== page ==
Budget Changes for Inheritance Tax including your Family Home

As revealed in the summer budget 2015, the chancellor has increased the inheritance threshold (IHT) bringing substantial inheritance tax savings particularly for those people at the top end of the property market.

The inheritance tax threshold is set to increase from £650,000 to £1 million for couples passing on the family home to their children or direct descendants by 2021. The government defines direct descendant as a child (including a step-child, adopted child or foster child) of the deceased and their lineal descendants.

The inheritance tax changes are complicated and can raise more questions than answers. We attempt to breakdown the main points for you here but nothing substitutes a thorough discussion with an expert in this field.

How it worked before the summer budget 2015…

As an individual, you were entitled to pass on £325,000 tax free to a surviving spouse or siblings.   Married couples and civil partners were entitled to pass on their assets valued up to £650,000 free of tax.  Any assets above this was taxed at 40%.

And after the budget changes…

The government had added a main residence allowance, which will also be transferrable to the surviving spouse and will be phased in as follows; starting at £100,000 for 2017/18, increasing to £125,000 in 2018/19, £150,000 in 2019/20, and £175,000 in 2020/21.

By 2021, that equates to an additional £175,000 to the existing £325,000, taking the nil band allowance to £500,000 per individual or £1 million per married couple or civil partners to leave to their family.

Assets over £2 million

If a couple’s assets including the family home exceeds £2million, the main residence allowance is subject to a taper, with £1 of the allowance being lost for every £2 of estate value over £2,000,000. This is after deducting any liabilities but before any reliefs.  From April 2020, when the allowance is fully established, it will not be available if a joint estate exceeds £2.7 million.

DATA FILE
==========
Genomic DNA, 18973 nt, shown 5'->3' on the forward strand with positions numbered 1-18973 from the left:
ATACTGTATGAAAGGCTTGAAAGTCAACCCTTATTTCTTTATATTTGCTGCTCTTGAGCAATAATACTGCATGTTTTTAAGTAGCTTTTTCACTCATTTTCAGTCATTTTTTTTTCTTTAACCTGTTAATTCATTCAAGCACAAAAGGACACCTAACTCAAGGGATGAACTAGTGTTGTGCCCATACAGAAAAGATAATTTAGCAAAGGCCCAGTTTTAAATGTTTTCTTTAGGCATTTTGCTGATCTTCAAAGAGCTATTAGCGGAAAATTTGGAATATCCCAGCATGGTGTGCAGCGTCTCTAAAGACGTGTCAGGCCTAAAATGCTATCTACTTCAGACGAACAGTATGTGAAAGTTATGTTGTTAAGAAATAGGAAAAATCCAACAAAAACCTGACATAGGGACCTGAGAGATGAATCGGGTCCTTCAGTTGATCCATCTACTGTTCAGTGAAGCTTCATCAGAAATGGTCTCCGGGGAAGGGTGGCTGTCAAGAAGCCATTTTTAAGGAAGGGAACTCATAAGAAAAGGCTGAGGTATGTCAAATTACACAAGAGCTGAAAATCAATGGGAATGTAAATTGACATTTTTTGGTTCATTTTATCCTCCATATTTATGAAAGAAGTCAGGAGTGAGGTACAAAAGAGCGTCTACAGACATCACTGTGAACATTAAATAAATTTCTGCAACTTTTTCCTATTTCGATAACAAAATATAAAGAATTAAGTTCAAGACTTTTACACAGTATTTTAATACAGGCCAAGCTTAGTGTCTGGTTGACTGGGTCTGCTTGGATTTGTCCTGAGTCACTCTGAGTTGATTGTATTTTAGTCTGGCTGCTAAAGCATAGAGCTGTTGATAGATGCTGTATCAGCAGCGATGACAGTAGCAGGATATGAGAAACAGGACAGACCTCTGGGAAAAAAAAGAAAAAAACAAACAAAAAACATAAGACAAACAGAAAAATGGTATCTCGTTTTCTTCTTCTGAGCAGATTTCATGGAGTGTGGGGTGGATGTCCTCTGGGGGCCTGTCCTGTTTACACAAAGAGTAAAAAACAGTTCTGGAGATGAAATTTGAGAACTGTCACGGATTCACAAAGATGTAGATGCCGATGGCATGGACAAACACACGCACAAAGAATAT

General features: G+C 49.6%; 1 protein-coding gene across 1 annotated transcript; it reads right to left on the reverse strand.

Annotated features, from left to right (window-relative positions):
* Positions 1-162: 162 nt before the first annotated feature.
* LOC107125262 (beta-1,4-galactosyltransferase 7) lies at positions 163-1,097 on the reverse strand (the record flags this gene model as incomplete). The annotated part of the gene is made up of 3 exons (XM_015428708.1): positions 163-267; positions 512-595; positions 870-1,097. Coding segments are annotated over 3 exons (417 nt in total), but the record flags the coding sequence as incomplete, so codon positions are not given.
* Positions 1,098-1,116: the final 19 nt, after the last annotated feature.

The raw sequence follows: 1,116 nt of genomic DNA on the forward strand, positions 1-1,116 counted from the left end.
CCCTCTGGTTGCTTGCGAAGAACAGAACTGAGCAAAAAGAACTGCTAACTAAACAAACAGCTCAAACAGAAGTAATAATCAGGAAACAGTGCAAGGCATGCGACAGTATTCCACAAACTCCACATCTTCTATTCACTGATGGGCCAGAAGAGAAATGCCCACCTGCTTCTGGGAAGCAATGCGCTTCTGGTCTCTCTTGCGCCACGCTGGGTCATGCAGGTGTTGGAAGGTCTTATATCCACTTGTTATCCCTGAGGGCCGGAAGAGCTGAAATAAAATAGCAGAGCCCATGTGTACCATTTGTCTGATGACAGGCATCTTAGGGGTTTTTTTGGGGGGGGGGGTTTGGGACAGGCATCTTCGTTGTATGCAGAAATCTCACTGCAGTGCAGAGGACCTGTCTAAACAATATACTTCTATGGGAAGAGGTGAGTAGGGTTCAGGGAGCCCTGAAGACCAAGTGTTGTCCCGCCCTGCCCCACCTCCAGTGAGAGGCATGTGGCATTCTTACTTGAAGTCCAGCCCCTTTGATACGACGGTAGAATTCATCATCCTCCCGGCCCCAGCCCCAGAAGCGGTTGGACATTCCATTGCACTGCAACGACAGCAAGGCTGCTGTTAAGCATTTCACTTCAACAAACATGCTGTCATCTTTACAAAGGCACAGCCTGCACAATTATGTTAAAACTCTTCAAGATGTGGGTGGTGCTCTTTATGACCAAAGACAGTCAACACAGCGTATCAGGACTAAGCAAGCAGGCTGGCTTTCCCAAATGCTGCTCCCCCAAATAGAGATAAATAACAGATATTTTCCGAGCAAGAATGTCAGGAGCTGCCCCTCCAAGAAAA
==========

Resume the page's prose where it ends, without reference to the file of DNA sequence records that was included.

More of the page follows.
For those that downsize or go into care

The additional allowance is also available if you choose to downsize or cease to own a home on or after 8 July 2015, and assets up to the value of the nil rate band are passed to direct descendants on death. The government will be publishing further technical details on downsizing in September 2015.

An estate without direct descendants

The government has defined direct descendants as children including a step-child, adopted child or foster child of the deceased and their lineal descendants. If you do not have children defined as such, i.e. you were considering leaving your estate to your brother, sister or nieces, you will not be eligible for the allowance.

An estate without a main residence

You are unable to claim for this allowance if you do not have a residence. The maximum nil rate band for an individual that you would be entitled to claim would be £325,000 and as a couple, £650,000.

Who can I talk to regarding my own circumstances?

We have many years’ experience of working on inheritance tax planning and our advice has saved our clients not only money but peace of mind over the years.  If you have any concerns over these changes, please call our office on 01253 899989, we’d be happy to discuss how this affects you and your family’s inheritance tax position personally.

Comments are closed.


Thank You

Your Information has been submitted successfully.